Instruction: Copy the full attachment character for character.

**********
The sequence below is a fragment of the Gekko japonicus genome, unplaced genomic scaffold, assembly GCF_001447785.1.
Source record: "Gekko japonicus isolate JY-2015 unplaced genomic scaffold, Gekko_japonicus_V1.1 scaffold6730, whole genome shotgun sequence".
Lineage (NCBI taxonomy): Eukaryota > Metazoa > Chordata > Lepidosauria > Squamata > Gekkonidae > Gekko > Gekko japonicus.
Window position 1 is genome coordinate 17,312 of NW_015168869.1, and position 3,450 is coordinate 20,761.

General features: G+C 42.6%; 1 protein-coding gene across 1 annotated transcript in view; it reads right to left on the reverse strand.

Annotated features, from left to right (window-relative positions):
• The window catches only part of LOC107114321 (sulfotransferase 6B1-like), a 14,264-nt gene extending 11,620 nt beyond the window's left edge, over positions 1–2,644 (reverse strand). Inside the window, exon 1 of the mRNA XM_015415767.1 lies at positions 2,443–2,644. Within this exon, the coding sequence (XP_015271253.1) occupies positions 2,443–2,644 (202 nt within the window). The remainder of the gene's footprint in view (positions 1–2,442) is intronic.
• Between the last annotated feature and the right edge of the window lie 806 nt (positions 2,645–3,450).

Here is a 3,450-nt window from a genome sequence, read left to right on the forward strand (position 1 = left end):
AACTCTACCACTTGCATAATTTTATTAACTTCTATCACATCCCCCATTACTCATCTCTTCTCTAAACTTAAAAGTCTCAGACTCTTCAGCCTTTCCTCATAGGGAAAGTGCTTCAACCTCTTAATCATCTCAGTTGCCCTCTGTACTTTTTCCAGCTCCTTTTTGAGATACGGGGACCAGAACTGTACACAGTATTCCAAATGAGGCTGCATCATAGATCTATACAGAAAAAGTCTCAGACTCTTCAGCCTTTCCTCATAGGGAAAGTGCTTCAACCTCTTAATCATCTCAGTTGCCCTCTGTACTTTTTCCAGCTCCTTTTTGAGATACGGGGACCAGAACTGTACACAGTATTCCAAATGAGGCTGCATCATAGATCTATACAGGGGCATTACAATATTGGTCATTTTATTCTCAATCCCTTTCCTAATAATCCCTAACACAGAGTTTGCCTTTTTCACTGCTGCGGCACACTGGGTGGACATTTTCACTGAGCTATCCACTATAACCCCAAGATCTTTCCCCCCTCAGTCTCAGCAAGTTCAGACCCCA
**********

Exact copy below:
The sequence below is a fragment of the Gekko japonicus genome, unplaced genomic scaffold, assembly GCF_001447785.1.
Source record: "Gekko japonicus isolate JY-2015 unplaced genomic scaffold, Gekko_japonicus_V1.1 scaffold6730, whole genome shotgun sequence".
Lineage (NCBI taxonomy): Eukaryota > Metazoa > Chordata > Lepidosauria > Squamata > Gekkonidae > Gekko > Gekko japonicus.
Window position 1 is genome coordinate 17,312 of NW_015168869.1, and position 3,450 is coordinate 20,761.

General features: G+C 42.6%; 1 protein-coding gene across 1 annotated transcript in view; it reads right to left on the reverse strand.

Annotated features, from left to right (window-relative positions):
• The window catches only part of LOC107114321 (sulfotransferase 6B1-like), a 14,264-nt gene extending 11,620 nt beyond the window's left edge, over positions 1–2,644 (reverse strand). Inside the window, exon 1 of the mRNA XM_015415767.1 lies at positions 2,443–2,644. Within this exon, the coding sequence (XP_015271253.1) occupies positions 2,443–2,644 (202 nt within the window). The remainder of the gene's footprint in view (positions 1–2,442) is intronic.
• Between the last annotated feature and the right edge of the window lie 806 nt (positions 2,645–3,450).

Here is a 3,450-nt window from a genome sequence, read left to right on the forward strand (position 1 = left end):
AACTCTACCACTTGCATAATTTTATTAACTTCTATCACATCCCCCATTACTCATCTCTTCTCTAAACTTAAAAGTCTCAGACTCTTCAGCCTTTCCTCATAGGGAAAGTGCTTCAACCTCTTAATCATCTCAGTTGCCCTCTGTACTTTTTCCAGCTCCTTTTTGAGATACGGGGACCAGAACTGTACACAGTATTCCAAATGAGGCTGCATCATAGATCTATACAGAAAAAGTCTCAGACTCTTCAGCCTTTCCTCATAGGGAAAGTGCTTCAACCTCTTAATCATCTCAGTTGCCCTCTGTACTTTTTCCAGCTCCTTTTTGAGATACGGGGACCAGAACTGTACACAGTATTCCAAATGAGGCTGCATCATAGATCTATACAGGGGCATTACAATATTGGTCATTTTATTCTCAATCCCTTTCCTAATAATCCCTAACACAGAGTTTGCCTTTTTCACTGCTGCGGCACACTGGGTGGACATTTTCACTGAGCTATCCACTATAACCCCAAGATCTTTCCCCCCTCAGTCTCAGCAAGTTCAGACCCCA